The latest findings of an annually conducted international poll suggest that illegal drug sales on the Internet’s “dark web” are booming, even in the wake of the arrest and subsequent life sentence handed down to Dread Pirate Roberts (aka Ross Ulbrict), the founder of infamous drug trafficking website Silk Road.
The 2015 Global Drug Survey was administered by addiction psychiatrist Dr. Adam Wintock of King’s College London and questioned 100,000 drug buyers worldwide. According to the International Business Times, among the most startling finds from the survey was that 23 percent of respondents admitted to purchasing drugs online for the first time in 2014, up from 13 percent just one year prior.
Despite the high profile U.S. government shutdown of the pioneering Silk Road drug sales site, there are approximately 25 hidden Internet drug markets currently in operation utilizing bitcoin currency and Tor anonymity software that shields users from network surveillance detection. Among those who no longer buy drugs online, less than 1 percent acknowledged fear of law enforcement as the primary factor in their decision.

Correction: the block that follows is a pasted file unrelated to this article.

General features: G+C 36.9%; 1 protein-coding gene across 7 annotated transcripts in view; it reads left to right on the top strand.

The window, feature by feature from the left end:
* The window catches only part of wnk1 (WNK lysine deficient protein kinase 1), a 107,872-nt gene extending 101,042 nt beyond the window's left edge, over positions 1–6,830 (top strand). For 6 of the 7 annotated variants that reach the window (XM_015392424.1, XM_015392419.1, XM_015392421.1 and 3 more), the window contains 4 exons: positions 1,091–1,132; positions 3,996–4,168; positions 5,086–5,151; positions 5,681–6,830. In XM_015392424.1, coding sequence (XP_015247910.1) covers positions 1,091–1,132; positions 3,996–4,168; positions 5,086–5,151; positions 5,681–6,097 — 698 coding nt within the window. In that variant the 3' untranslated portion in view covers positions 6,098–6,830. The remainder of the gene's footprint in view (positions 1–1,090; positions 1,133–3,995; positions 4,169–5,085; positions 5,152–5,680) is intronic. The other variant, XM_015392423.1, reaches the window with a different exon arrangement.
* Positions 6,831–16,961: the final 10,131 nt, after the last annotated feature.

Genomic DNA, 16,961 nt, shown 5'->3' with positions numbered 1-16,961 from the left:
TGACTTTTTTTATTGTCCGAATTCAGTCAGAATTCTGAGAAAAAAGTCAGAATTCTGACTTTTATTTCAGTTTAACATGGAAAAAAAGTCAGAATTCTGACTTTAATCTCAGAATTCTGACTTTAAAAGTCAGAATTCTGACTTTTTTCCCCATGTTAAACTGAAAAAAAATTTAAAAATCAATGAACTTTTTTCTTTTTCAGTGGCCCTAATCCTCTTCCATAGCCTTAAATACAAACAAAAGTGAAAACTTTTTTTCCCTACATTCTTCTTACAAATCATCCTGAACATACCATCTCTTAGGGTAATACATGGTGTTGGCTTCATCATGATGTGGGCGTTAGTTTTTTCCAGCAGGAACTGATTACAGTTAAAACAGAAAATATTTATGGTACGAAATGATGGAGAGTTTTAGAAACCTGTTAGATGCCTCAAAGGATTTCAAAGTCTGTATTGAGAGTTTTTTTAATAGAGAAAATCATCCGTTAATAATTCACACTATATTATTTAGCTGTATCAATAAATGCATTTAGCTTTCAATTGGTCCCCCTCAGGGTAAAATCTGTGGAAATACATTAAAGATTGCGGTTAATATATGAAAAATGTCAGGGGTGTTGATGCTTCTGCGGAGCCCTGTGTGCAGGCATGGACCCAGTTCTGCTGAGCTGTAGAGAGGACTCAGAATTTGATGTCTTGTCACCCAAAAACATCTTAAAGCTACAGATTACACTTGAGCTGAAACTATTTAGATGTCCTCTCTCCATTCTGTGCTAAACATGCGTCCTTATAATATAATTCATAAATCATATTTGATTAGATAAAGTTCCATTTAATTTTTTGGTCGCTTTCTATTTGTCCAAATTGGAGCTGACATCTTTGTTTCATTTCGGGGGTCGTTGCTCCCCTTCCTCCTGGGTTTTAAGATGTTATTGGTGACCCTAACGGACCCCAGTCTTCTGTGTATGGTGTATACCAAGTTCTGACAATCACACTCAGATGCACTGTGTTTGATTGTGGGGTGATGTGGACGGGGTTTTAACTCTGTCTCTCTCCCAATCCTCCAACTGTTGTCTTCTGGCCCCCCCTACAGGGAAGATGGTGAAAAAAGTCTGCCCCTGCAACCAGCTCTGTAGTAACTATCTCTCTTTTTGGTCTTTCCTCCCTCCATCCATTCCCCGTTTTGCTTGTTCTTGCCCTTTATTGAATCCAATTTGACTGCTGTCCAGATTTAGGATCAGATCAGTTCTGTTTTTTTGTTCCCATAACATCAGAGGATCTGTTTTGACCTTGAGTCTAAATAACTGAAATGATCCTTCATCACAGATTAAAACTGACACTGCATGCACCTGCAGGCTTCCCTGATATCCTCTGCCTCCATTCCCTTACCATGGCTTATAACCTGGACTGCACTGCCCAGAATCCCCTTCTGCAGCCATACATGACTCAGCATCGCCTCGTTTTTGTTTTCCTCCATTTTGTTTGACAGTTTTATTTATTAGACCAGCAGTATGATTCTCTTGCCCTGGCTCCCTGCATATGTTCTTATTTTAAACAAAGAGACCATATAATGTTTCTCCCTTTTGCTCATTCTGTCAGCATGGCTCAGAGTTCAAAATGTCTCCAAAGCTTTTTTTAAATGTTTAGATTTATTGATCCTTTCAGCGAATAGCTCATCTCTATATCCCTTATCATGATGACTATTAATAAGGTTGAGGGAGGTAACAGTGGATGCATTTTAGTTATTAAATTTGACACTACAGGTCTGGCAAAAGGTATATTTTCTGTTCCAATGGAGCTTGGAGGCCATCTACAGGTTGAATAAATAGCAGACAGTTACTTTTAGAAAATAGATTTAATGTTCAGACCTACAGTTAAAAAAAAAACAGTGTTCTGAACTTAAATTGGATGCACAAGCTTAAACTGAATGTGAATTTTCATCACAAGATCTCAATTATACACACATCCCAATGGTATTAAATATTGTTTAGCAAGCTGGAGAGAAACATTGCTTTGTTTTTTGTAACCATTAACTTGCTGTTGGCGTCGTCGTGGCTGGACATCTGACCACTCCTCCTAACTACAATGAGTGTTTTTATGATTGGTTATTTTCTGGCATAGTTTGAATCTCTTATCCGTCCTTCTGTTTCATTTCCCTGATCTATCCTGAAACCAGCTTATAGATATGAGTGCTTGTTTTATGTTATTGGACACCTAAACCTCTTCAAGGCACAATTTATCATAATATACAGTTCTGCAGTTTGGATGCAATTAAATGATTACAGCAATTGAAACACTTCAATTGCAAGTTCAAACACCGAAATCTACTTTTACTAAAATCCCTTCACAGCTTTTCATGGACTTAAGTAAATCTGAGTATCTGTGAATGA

The survey also reported that the U.S. had the sixth most online drug purchases globally, with 11.2 percent of American respondents stating they have scored drugs off the dark web and 8 percent doing so in 2014—well after Silk Road was terminated in October 2013.
The three most prevalently purchased drugs on the dark web are MDMA (Ecstasy), LSD and cannabis. Some respondents noted that drugs bought online are often more pure than those acquired in street transactions, as well as being cheaper without the threat of physical violence or arrest. According to those polled, the biggest drawback to buying Internet drugs is being ripped off, such as when the hugely popular dark web drug site Evolution mysteriously vanished in mid-March, taking with it $12 million in customer bitcoins.
Yet—for the time being at least—there will be other dark Internet drug markets to take its place and to serve the ever-increasing demand of online customers.